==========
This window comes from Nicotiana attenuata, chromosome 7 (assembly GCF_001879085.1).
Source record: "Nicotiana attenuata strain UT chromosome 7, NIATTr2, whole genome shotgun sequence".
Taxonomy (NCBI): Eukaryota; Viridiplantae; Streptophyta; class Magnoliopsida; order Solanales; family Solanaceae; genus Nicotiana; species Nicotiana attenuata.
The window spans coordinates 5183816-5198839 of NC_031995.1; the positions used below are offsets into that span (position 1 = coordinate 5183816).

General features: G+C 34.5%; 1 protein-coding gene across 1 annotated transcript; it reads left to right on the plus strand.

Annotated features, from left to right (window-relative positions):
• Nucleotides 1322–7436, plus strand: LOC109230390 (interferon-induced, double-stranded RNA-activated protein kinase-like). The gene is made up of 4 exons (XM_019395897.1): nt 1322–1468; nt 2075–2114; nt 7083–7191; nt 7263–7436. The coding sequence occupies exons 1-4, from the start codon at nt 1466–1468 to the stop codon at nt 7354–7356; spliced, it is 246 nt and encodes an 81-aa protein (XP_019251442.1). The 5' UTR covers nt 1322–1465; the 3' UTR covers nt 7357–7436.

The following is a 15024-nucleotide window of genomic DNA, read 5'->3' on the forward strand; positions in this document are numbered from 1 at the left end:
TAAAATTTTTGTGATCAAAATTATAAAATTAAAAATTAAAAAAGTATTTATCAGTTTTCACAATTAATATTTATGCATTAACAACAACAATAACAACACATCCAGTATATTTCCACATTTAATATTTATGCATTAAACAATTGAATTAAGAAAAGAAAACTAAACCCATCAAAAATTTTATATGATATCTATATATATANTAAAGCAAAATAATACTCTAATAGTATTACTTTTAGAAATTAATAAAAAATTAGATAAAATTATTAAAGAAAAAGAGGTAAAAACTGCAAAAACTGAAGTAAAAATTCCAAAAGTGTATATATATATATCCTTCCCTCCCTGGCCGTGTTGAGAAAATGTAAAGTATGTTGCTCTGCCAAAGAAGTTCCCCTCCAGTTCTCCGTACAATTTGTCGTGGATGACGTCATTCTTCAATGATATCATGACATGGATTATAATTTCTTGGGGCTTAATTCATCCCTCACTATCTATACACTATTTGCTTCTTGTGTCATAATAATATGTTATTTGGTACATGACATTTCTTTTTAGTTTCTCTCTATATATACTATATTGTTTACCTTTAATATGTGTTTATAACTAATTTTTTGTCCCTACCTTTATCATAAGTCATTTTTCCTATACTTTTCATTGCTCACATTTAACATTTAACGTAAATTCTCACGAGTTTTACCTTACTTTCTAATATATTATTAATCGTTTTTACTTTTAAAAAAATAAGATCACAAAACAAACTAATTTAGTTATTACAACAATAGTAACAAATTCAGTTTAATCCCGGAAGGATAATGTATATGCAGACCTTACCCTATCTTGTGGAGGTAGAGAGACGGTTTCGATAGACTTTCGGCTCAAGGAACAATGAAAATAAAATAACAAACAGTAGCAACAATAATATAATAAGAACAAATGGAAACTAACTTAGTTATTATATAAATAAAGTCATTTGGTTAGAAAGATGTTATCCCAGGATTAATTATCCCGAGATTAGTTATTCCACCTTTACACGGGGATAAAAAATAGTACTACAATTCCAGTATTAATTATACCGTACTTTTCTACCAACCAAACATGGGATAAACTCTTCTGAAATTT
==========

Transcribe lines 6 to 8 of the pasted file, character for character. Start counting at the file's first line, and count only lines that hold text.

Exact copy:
Annotated features, from left to right (window-relative positions):
• Nucleotides 1322–7436, plus strand: LOC109230390 (interferon-induced, double-stranded RNA-activated protein kinase-like). The gene is made up of 4 exons (XM_019395897.1): nt 1322–1468; nt 2075–2114; nt 7083–7191; nt 7263–7436. The coding sequence occupies exons 1-4, from the start codon at nt 1466–1468 to the stop codon at nt 7354–7356; spliced, it is 246 nt and encodes an 81-aa protein (XP_019251442.1). The 5' UTR covers nt 1322–1465; the 3' UTR covers nt 7357–7436.

The following is a 15024-nucleotide window of genomic DNA, read 5'->3' on the forward strand; positions in this document are numbered from 1 at the left end: